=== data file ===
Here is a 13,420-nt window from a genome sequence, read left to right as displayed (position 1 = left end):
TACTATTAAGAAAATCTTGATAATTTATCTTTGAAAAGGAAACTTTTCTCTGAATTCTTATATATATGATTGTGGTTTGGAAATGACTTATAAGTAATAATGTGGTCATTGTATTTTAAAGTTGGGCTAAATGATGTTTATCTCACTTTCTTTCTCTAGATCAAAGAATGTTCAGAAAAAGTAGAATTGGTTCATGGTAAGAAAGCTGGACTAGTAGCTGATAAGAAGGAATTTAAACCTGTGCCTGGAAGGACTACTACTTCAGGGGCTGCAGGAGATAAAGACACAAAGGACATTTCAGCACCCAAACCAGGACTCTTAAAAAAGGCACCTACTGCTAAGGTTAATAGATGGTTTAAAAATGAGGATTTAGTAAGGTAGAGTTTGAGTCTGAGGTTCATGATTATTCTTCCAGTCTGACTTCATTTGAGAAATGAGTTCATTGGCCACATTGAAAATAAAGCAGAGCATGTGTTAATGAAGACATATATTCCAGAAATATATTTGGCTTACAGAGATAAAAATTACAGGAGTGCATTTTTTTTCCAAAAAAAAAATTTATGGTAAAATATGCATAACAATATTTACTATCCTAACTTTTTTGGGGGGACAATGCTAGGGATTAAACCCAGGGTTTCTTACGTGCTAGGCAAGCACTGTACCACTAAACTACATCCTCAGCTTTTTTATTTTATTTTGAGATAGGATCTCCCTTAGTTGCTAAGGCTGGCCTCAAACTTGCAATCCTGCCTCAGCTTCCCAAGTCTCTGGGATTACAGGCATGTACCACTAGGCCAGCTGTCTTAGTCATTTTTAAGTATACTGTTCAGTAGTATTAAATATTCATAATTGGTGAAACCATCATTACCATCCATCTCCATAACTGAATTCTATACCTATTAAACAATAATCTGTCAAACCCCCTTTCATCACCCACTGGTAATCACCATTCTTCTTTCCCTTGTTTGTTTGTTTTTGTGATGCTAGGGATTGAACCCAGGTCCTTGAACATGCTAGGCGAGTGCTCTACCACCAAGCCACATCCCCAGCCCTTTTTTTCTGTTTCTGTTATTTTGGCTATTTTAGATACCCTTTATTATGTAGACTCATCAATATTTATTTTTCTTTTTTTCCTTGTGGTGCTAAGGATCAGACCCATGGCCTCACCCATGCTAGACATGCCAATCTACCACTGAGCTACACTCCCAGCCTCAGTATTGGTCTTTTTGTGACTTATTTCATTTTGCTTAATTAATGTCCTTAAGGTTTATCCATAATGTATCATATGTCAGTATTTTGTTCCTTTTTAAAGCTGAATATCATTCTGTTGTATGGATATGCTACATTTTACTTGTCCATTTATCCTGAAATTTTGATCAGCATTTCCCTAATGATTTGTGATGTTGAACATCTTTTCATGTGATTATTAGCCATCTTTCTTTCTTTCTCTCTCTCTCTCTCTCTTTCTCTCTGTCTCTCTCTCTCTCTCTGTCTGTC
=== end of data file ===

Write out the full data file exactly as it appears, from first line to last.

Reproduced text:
Here is a 13,420-nt window from a genome sequence, read left to right as displayed (position 1 = left end):
TACTATTAAGAAAATCTTGATAATTTATCTTTGAAAAGGAAACTTTTCTCTGAATTCTTATATATATGATTGTGGTTTGGAAATGACTTATAAGTAATAATGTGGTCATTGTATTTTAAAGTTGGGCTAAATGATGTTTATCTCACTTTCTTTCTCTAGATCAAAGAATGTTCAGAAAAAGTAGAATTGGTTCATGGTAAGAAAGCTGGACTAGTAGCTGATAAGAAGGAATTTAAACCTGTGCCTGGAAGGACTACTACTTCAGGGGCTGCAGGAGATAAAGACACAAAGGACATTTCAGCACCCAAACCAGGACTCTTAAAAAAGGCACCTACTGCTAAGGTTAATAGATGGTTTAAAAATGAGGATTTAGTAAGGTAGAGTTTGAGTCTGAGGTTCATGATTATTCTTCCAGTCTGACTTCATTTGAGAAATGAGTTCATTGGCCACATTGAAAATAAAGCAGAGCATGTGTTAATGAAGACATATATTCCAGAAATATATTTGGCTTACAGAGATAAAAATTACAGGAGTGCATTTTTTTTCCAAAAAAAAAATTTATGGTAAAATATGCATAACAATATTTACTATCCTAACTTTTTTGGGGGGACAATGCTAGGGATTAAACCCAGGGTTTCTTACGTGCTAGGCAAGCACTGTACCACTAAACTACATCCTCAGCTTTTTTATTTTATTTTGAGATAGGATCTCCCTTAGTTGCTAAGGCTGGCCTCAAACTTGCAATCCTGCCTCAGCTTCCCAAGTCTCTGGGATTACAGGCATGTACCACTAGGCCAGCTGTCTTAGTCATTTTTAAGTATACTGTTCAGTAGTATTAAATATTCATAATTGGTGAAACCATCATTACCATCCATCTCCATAACTGAATTCTATACCTATTAAACAATAATCTGTCAAACCCCCTTTCATCACCCACTGGTAATCACCATTCTTCTTTCCCTTGTTTGTTTGTTTTTGTGATGCTAGGGATTGAACCCAGGTCCTTGAACATGCTAGGCGAGTGCTCTACCACCAAGCCACATCCCCAGCCCTTTTTTTCTGTTTCTGTTATTTTGGCTATTTTAGATACCCTTTATTATGTAGACTCATCAATATTTATTTTTCTTTTTTTCCTTGTGGTGCTAAGGATCAGACCCATGGCCTCACCCATGCTAGACATGCCAATCTACCACTGAGCTACACTCCCAGCCTCAGTATTGGTCTTTTTGTGACTTATTTCATTTTGCTTAATTAATGTCCTTAAGGTTTATCCATAATGTATCATATGTCAGTATTTTGTTCCTTTTTAAAGCTGAATATCATTCTGTTGTATGGATATGCTACATTTTACTTGTCCATTTATCCTGAAATTTTGATCAGCATTTCCCTAATGATTTGTGATGTTGAACATCTTTTCATGTGATTATTAGCCATCTTTCTTTCTTTCTCTCTCTCTCTCTCTCTTTCTCTCTGTCTCTCTCTCTCTCTCTGTCTGTC